Sun protection is important. We keep hearing it every year, but the message doesn’t seem to be getting through.
Although parents are usually very conscientious about protecting babies from the sun, once children start walking, sun protection too often takes a back seat to the many potential dangers to which little ones are exposed. And yet, unless sun protection practices are established early in life as inviolable habits, just like using seatbelts in a vehicle, children often drop these good habits as they get older.
Childhood is the most critical time for avoiding the damages caused by the sun. Up to 80 percent the sun’s damages to the skin and eyes occur by age 18. Numerous studies have shown that the more children are exposed to the sun early in life, especially if they suffer serious sunburns, the greater their eventual risk of developing skin cancer. And contrary to popular belief, even individuals with dark skin are at risk for skin cancer and can suffer damages caused by the sun, including premature skin aging.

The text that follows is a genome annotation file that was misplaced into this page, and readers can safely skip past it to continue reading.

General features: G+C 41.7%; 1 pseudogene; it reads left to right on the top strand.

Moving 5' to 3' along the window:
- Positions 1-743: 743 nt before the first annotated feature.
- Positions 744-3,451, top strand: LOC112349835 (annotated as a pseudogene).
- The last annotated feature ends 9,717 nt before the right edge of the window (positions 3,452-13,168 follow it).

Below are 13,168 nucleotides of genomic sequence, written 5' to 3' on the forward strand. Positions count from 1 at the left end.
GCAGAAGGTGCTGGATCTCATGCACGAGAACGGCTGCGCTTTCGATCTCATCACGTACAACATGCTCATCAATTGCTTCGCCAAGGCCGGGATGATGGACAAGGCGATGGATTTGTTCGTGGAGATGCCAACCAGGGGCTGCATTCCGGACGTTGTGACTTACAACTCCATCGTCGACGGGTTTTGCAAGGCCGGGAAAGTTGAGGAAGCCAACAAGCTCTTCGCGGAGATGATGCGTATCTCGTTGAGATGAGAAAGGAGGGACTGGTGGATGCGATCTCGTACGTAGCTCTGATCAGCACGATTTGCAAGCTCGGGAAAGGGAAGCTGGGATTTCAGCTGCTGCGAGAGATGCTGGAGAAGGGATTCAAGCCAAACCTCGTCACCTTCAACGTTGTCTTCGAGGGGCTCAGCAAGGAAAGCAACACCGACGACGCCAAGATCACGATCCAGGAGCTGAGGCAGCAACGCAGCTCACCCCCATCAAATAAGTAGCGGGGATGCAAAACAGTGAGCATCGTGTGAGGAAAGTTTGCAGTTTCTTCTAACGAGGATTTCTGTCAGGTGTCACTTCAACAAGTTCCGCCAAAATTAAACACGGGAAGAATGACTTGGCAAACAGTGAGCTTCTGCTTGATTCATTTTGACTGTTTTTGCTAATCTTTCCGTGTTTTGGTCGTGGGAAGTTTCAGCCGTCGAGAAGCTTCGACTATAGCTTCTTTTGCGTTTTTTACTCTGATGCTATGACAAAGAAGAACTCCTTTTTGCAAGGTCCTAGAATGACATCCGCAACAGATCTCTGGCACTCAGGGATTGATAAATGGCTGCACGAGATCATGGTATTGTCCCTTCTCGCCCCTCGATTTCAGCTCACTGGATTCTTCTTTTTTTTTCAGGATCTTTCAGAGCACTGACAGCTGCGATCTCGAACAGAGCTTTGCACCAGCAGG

Some large-scale studies have already shown the benefits of applying sunscreen regularly and reducing one’s exposure to the sun. Among other benefits, these good habits help prevent the development of beauty marks that can turn into cancer later on. A 10-year study of 1,621 Australians between the ages of 25 and 75 found that those who used sunscreen daily on their face and body had a 50 percent lower risk of developing melanomas – the most aggressive form of skin cancer – than those who used it less often.
So just as children must be taught to brush their teeth every day, their daily routine should include applying sunscreen. They should also avoid prolonged exposure to the sun in the middle of the day, when the sun’s rays are the most damaging.